Venue: theSpace @ Symposium Hall, EH8 9DR
Prices: £7.00 Adults, £6.00 Concessions

The Alleycats of St Andrews with all their energetic display of contemporary a cappella will return to the Edinburgh Fringe for another run:

Dates: Wednesday 31 July to Tuesday 13 August
Times: 15:30 – 16:20
Venue: C Venues, Chambers Street, EH1 1HR
Prices: £9.50-£11.50 Adults, £7.50-£9.50 Concessions, £5.50-£7.50 Under 18s

All the King’s Men from King’s College London will hold a daytime show and a night time show as per last year when they successfully sold out their daytime show. Their own show in the daytime was critically acclaimed by the reviewers as full of “Professionalism and Utter Precision”, but just like last year you will do well to catch them in the daytime as they only have 6 shows, entitled Knight Fever! as listed below:

Dates: Monday 12 August – Saturday 17 August
Times: 15:10 – 15:55
Venue: theSpace @ Symposium Hall, EH8 9DR
Prices: £8.00 or £9.00 Adults, £6.00 or £7.00 Concessions

Their night time show All The King’s Men Present… is a showcase featuring some of the groups who happen to be in Edinburgh through the month of August, preparing us all for an “Aca-awesome” night (or 2) at theSpace:

Dates: Monday 12 & Wednesday 14 August
Times: 23:15 – 00:00
Venue: theSpace @ Symposium Hall, EH8 9DR
Prices: £7.00 Adults, £5.00 Concessions

The Oxford Alternotives, featuring the best Soloist in the Voice Festival UK, Miss Jessie Reeves, will return in 2013 for a fourth consecutive run with their mix of outrageous choreography and sketch comedy in the second half of the month of August:

Dates: Monday 12 August – Saturday 24 August
Times: 14:05 – 14:55
Venue: theSpace @ Symposium Hall, EH8 9DR
Prices: £7.00 or £10.00 Adults, £5.00 or £7.00 Concessions

The Oxford Gargoyles will no doubt make their new album “Musical Statues” available for sale following their shows featuring jazz, pop and Disney pieces all delivered in their beautiful black tie-style:

Dates: Wednesday 31 July – Saturday 17 August
Times: 14:20 – 15:10
Venue: C Venues, Chambers Street, EH1 1HR
Prices: £9.50-£11.50 Adults, £7.50-£9.50 Concessions, £5.50-£7.50 Under 18s

In The Pink will return for their ninth year in Edinburgh with their mix of lush harmonies, lush selves, VFUK-acclaimed soloists and a toe tapping family show, prior to returning to the Chor Open Stage Festival in Berlin:

Dates: Sunday 11 August – Friday 23 August
Times: 16:30 – 17:20
Venue: C Venues, Chambers Street, EH1 1HR
Prices: £9.50 – £11.50 Adults, £7.50 – £9.50 Concessions, £5.50 – £7.50 Under 18s

The Other Guys from St Andrews University will join in the festivities with a “One Night Stand” literally bringing their exquisite musicality, questionable dance moves and a selection of their favourite parodies. No better way then to bring in a Friday night really:

Date: Friday 16 August
Time: 19:30 – 21:30
Venue: Greyfriars Kirk, EH1 2QQ
Prices: £15.00 Adults, £10.00 Concessions

From one all-male a cappella group to another, the Oxford stars of Out of the Blue are the only UK Collegiate group to have a full run throughout August when they will take the stage at Assembly George Square with their boyish charm and sparkling harmonies:

Dates: Previews: 1&2 August, Saturday 3 August – Monday 26 August (not 14)
Times: 14:00 – 14:50
Venue: Assembly George Square, EH8 9LH
Prices: Previews: £5.00, £9.50 or £11.00 Adults, £8.00 or £9.50 Concessions

All the way from the University of Exeter, Semi-Toned, the Voice Festival UK Finalists in 2013, will come to Edinburgh for a 1-week run at theSpace:

Dates: Preview: Saturday 3 August, Sunday 4 August – Saturday 10 August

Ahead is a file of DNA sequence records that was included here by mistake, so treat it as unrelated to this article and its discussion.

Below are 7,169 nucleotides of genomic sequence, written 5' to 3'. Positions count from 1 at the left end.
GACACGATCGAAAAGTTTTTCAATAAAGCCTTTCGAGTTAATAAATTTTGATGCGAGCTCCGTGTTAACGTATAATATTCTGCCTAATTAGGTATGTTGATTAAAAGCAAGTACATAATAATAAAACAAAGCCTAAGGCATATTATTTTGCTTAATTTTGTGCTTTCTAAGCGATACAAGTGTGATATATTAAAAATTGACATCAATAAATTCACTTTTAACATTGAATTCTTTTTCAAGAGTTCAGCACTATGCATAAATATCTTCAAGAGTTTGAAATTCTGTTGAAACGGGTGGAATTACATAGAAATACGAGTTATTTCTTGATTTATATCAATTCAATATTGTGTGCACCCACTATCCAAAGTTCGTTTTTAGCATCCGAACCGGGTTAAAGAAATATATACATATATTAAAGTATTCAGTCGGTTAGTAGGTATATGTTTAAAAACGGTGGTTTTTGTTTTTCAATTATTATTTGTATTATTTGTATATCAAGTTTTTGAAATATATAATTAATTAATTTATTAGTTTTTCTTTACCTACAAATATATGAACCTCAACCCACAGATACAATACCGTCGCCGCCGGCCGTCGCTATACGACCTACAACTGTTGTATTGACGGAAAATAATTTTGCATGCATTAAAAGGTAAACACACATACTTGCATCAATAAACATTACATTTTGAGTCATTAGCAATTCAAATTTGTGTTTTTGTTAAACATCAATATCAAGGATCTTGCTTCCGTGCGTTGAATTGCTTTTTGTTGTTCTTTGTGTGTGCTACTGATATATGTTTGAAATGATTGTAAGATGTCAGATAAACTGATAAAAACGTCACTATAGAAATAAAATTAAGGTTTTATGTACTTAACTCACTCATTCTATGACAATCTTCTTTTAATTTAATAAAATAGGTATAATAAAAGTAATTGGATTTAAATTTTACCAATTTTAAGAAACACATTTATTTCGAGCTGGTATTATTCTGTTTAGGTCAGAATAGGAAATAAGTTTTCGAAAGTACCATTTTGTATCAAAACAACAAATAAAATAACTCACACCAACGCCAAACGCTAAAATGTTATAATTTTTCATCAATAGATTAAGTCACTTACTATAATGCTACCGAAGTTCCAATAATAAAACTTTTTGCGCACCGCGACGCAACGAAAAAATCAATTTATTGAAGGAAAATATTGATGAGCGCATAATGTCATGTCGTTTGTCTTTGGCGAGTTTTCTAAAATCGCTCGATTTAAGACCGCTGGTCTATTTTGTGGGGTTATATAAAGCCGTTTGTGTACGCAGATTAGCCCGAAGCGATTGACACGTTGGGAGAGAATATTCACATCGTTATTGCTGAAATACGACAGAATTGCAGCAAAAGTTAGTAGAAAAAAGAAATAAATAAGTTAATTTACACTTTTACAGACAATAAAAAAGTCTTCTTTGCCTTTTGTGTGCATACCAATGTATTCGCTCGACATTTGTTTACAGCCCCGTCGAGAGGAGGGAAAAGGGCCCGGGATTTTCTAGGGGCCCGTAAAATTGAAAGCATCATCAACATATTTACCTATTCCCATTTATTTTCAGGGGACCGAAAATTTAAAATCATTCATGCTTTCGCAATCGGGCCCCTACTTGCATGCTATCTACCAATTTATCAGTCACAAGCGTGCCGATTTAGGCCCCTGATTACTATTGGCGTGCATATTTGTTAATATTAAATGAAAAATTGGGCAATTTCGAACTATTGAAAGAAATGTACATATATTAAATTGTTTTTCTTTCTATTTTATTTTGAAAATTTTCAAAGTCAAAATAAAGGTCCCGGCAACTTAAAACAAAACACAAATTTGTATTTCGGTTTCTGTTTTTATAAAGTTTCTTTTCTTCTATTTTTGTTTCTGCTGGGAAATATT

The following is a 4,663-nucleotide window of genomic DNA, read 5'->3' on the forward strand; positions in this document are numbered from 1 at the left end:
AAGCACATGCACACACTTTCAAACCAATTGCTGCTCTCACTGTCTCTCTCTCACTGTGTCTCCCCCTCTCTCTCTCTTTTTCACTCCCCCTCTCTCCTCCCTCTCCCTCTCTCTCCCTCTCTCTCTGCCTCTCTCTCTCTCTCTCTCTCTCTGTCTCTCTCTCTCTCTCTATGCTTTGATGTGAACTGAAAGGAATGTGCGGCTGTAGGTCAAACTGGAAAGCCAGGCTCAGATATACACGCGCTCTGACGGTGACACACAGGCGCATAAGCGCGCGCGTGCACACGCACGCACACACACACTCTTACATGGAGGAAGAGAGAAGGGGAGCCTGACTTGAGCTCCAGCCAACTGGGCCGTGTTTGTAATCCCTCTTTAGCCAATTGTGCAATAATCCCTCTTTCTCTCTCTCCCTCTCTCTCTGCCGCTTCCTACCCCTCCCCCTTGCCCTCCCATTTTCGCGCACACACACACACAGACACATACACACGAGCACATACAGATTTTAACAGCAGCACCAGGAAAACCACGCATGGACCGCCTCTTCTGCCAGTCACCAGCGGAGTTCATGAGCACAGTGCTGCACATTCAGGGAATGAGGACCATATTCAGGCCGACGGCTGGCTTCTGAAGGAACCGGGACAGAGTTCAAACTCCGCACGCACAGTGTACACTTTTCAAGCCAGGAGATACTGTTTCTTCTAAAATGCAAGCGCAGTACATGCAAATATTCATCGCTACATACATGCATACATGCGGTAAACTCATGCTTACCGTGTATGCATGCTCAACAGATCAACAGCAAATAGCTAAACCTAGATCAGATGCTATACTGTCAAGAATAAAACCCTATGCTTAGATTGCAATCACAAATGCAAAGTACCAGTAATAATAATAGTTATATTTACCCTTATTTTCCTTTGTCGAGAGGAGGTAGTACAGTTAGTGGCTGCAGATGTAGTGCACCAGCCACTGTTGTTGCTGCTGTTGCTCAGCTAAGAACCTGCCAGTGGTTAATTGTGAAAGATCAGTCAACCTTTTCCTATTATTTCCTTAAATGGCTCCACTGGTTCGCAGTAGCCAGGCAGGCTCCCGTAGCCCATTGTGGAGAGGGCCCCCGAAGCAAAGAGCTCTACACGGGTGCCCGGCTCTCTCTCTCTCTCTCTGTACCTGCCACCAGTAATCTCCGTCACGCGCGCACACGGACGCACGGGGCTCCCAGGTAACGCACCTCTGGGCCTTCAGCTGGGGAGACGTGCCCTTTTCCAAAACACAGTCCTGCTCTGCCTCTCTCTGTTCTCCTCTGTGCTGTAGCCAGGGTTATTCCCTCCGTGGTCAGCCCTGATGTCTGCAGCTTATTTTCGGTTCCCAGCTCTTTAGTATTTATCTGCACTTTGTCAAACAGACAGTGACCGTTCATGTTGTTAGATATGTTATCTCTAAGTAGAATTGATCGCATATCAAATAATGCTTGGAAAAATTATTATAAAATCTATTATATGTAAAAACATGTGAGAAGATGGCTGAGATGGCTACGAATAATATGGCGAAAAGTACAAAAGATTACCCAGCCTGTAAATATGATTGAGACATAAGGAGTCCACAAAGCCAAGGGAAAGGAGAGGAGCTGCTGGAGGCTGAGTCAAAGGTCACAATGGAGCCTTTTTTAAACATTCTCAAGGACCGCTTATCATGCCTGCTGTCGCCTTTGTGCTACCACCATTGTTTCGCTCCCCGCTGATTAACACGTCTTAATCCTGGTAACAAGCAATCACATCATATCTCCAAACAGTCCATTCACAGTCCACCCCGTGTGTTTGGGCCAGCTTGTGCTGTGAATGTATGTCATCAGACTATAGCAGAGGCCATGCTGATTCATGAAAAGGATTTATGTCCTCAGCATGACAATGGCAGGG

Times: 15:05 – 15:55
Venue: theSpace @ Symposium Hall, EH8 9DR
Prices: Preview: £4.50 Adults, £2.50 Concessions, £7.00 or £8.00 Adults, £5.00 or £6.00 Concessions

The Voice Festival UK 2013 Collegiate Champions Vive will arrive in Edinburgh for their first visit to the Fringe full of award-winning harmonies and uniquely worked covers and original pieces at North Bridge:

Dates: Friday 2 August – Thursday 8 August
Times: 18:10 – 18:55
Venue: Space Cabaret @ 54 North Bridge, EH1 2HE
Prices: £9.00 Adults, £7.00 Concessions

Over and above all the collegiate a cappellantics that have been listed here, our friends at the Voice Festival UK may also put on another showcase as a one-off event sometime in August, in much the same style as All The King’s Men have with their night time show. Please check the Voice Festival UK website for further details nearer the time. Which leads me quite nicely to the Patron of VFUK…

Mr Dominic Peckham whose day job is Assistant Musical Director of the National Youth Choirs of Great Britain, whose charges will be enthralling us all with a one-off concert full of works by Byrd, Bach and Parry to name but 3 artists from the past in their show entitled “Light and Song”:

Date: Thursday 15 August
Time: 19:30 – 21:00
Venue: St Cuthbert’s Parish Church, Lothian Rd, EH1 2EP
Prices: £10.00 Adults, £6.00 Concessions

Next, the lovable Magnets will come back to Edinburgh with their show All This Time, and I can’t wait to see them again after seeing them live in August 2012. You will not miss their venue as they are booked to play in the Underbelly (the upside down purple cow on Bristo Square). You will also be pleased to know that they are here for the full month, almost like them boys from Out Of The Blue:

Dates: Previews: 1&2 August, Saturday 3 August – Monday 26 August
Times: 17:50 – 18:50
Venue: Underbelly, Bristo Square, EH8 9AL
Prices: Previews: £10.00, £14.00 or £15.00 Adults, £13.00 or £14.00 Concessions

The other groups may also interest some of you, as there are all manner of groups from far and wide, so please consider paying them a visit as you may be pleasantly surprised by what you hear of the likes of:

Aberdeen Chorus of Sweet Adelines on Saturday 17 August
Africa Entsha from Johannesburg throughout the month except Sundays
The Enkelit Singers from Finland with “Angels of the North” between 9 & 12 August